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Adult children of Anthroposophists?

post #1 of 17
Thread Starter 

So, I was born into a family who practied Anthroposophy. I went to a Waldorf school and the Anthroposophical church (Christian Community) etc etc. 

 

And I was pretty much planning on doing the whole Waldorf thing (although Jewish) for my kids, minus the weaning at 6 months and rigid rule of never ever allowing your baby or child into your bed under any circumstances whatsoever.

 

Only the more I looked into Anthroposophy, the more I was disturbed and disenchanted. 

Basically, I do not like the dogma. And I do not look the magical thinking.

And yet, I do want the music, the festivals, the handwork, the wholefoods, the connection to nature etc etc etc. And for now I have found a solution that is mostly working. Only I feel very lonely as I just am not religious or spiritual. I get rather upset listening to magical reasoning. I find it very ahrd to not point out how wrong something is when someone is telling me something that I know is nonsense. And I know that is mostly because I was just so relieved to put that behind me..... The people around me who want what I want, think very differently from me. Blah! :(

Are there other adult children who grew up in Anthroposophical homes and have rejected the philosophy, but not the practice?

A part of me also longs for the Waldorf community with music and celebration as a group being so central. I miss that. I just can't handle the adherence to that specific dogma, or the magical thinking.

post #2 of 17

I am not an adult child of an Anthroposophist, but I wanted to chime in that we don't subscribe to those ideas.  I think it is possible to have the celebrations, handwork and lifestyle without the underlying philosophy.  Much of our lives matched well with Waldorf before I even knew what it was--I'd learned to needle felt, knit and sew, we took part in seasonal celebrations, we spent lots of time in nature, we desired simple sturdy toys for our children.  Those are simply good things to aspire to.  Take what works and leave the rest.  smile.gif
 

post #3 of 17

We, too are taking the smorgasbord approach to Waldorf. I was raised with no religion and DH in a strict Jehovah's Witness home he completely broke ties with just before his HS graduation. We are agnostic/atheist and are happy to allow our children to find their own deeper self on their own terms. We want the world to be presented to them as it is and have things make sense to them with all the information presented in a beautiful manner with no expectations other than respect for all. We have the same conflict with the underpinnings of Waldorf and Anthroposophy but feel fairly comfortable at our Waldorf inspired charter school. My DH and I once hoped to enroll all of our children in a private Waldorf but have since changed our minds--the public school dynamics nicely carve out the religious themes and presents the parts of Waldorf that are desirable to us. While the school is not perfect, we are happy to have an option that nearly matches our values and fosters a love of learning.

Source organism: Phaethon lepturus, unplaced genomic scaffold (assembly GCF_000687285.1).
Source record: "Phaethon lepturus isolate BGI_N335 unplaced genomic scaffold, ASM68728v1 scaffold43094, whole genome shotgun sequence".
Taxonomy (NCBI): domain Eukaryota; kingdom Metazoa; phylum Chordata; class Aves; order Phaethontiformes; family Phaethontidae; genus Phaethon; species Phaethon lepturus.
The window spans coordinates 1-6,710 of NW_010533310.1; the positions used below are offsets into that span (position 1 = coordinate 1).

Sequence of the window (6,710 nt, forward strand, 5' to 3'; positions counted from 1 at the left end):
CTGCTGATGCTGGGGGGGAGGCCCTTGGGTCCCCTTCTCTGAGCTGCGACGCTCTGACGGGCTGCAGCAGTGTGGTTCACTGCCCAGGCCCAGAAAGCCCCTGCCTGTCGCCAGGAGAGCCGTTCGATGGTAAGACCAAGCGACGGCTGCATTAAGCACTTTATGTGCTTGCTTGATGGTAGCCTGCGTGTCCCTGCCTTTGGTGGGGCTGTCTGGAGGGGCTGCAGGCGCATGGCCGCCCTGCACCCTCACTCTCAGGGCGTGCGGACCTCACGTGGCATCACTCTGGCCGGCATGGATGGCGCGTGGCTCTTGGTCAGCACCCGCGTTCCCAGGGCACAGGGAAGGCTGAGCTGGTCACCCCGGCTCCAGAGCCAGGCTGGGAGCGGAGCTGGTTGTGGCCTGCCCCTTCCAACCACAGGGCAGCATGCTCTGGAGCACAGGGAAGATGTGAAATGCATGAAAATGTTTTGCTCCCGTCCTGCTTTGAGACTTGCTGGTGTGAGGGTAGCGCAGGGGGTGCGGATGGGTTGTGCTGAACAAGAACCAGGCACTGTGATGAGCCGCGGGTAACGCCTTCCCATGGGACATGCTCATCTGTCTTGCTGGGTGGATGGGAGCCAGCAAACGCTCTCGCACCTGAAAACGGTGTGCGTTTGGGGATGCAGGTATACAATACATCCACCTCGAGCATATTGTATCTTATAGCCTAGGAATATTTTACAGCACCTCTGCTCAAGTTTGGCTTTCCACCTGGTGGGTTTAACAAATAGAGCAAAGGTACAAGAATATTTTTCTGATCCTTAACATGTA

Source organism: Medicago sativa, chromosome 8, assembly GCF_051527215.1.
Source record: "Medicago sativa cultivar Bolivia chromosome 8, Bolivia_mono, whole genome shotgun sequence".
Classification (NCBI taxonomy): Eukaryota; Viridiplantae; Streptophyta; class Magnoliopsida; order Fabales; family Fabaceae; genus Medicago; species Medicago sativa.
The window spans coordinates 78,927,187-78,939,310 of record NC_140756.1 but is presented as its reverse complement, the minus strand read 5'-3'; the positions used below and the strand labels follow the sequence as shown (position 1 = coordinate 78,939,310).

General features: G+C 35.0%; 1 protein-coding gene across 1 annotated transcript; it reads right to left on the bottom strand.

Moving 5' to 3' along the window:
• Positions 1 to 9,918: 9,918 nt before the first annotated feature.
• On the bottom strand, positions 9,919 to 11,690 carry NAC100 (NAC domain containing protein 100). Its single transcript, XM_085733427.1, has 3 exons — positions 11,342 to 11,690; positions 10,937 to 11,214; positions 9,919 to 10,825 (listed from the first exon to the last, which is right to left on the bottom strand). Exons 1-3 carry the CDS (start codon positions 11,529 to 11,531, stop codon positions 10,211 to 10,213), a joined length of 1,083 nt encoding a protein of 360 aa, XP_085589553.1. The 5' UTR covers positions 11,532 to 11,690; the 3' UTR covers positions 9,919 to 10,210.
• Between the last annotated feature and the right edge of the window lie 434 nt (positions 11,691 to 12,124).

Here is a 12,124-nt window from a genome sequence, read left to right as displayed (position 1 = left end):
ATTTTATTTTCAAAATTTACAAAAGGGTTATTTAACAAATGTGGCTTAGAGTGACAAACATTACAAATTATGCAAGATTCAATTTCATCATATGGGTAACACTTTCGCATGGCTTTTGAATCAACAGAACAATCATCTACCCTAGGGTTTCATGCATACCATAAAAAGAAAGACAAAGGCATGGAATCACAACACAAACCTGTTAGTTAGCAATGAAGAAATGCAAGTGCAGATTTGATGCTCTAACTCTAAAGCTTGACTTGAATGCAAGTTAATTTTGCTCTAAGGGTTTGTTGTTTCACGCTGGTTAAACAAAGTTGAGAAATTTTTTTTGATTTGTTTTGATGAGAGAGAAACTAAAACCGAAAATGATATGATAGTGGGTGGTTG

post #4 of 17

Additionally, I would love to know more about the weaning and anti-bed sharing. This is a Anthroposophical belief? Any references I might be able to see? Links? I find this to be a bit alarming.

post #5 of 17
Thread Starter 

NM, I am being petulant.


Edited by ema-adama - 11/4/12 at 11:53am
post #6 of 17
Thread Starter 

Oh, the books that promote weaning at 6 months and are extremely anti bedsharing are A Guide to Child Health and Conception, Birth and Early Childhood. I understand that this is not the  norm in Northern America today.

 

Basically I am really quite comfortable with taking what I like and leaving the rest in my own home. I know what I like, why I like it and what I will not accept, and why.

 

My problem is that while I get along with most of the people drawn to Waldorf education, we cannot talk about religion, science, child development etc etc etc. I have heard all the anthroposophy. BTDT. It does not do anything for me other than ignite an anxiety attack.

 

I am lonely and want someone who will exchange knowing glances over Anthroposophy with me, while singing songs around the fire and knitting. Perhaps not the right forum to be looking in.

post #7 of 17

I know what you mean.  I think that is part of the human condition--the desire to talk things over with like-minded people and feeling alone when it doesn't work out.  I feel closeted in many ways about numerous facets of my life.  I am coming to terms with that lately, learning what I can share and what I cannot.  I'd sing around the fire and knit with you.  I have looked long and hard for a Waldorf forum that fits what we do and haven't met up with it yet.
 

post #8 of 17

There is no anthroposophical dogma about weaning, bed-sharing, or anything else...just a bunch of people expressing their views. I've noticed that many anthroposophical doctors suggest weaning between 6mos. - 1 year, or a bit longer. It worked well for us, but every child and family are unique... Same with bed-sharing; some children need this longer than others, but some people see the step to sleeping alone as a foundation for independence in other ways. I don't know if this is so generally. I have noticed that the children of families I've known who've bed shared quite late (longer than 2-3 years, let's say) have indeed developed to be notably dependent upon their parents. I suspect that this was at least partially because of other characteristics in the families, however.
 

On the original question: There are lots of social Jews who celebrate the big festivals, and appreciate many aspects of the community life, but don't pray or go to synagogue. Why shouldn't there be social Waldorfians  -- knit up a storm, enjoy the festivals, the food, the holistic approach generally, but leave the spiritual background for those to whom this speaks? I'm all for the big tent approach, personally!

post #9 of 17

Hi,

I didn't grow up in a strict anthroposophical family, but I went to a waldorf school and did all the things that go with... And I will do the same with my children! I don't think you really need to follow everything, but there is no other school where there is such a community spirit, where children do so much by themselves, and where they can have the freedom to express themselves like that. I loved all the music, the drawings, sewing, knitting, everything we made, and I really think it helps children grow in a more balanced way.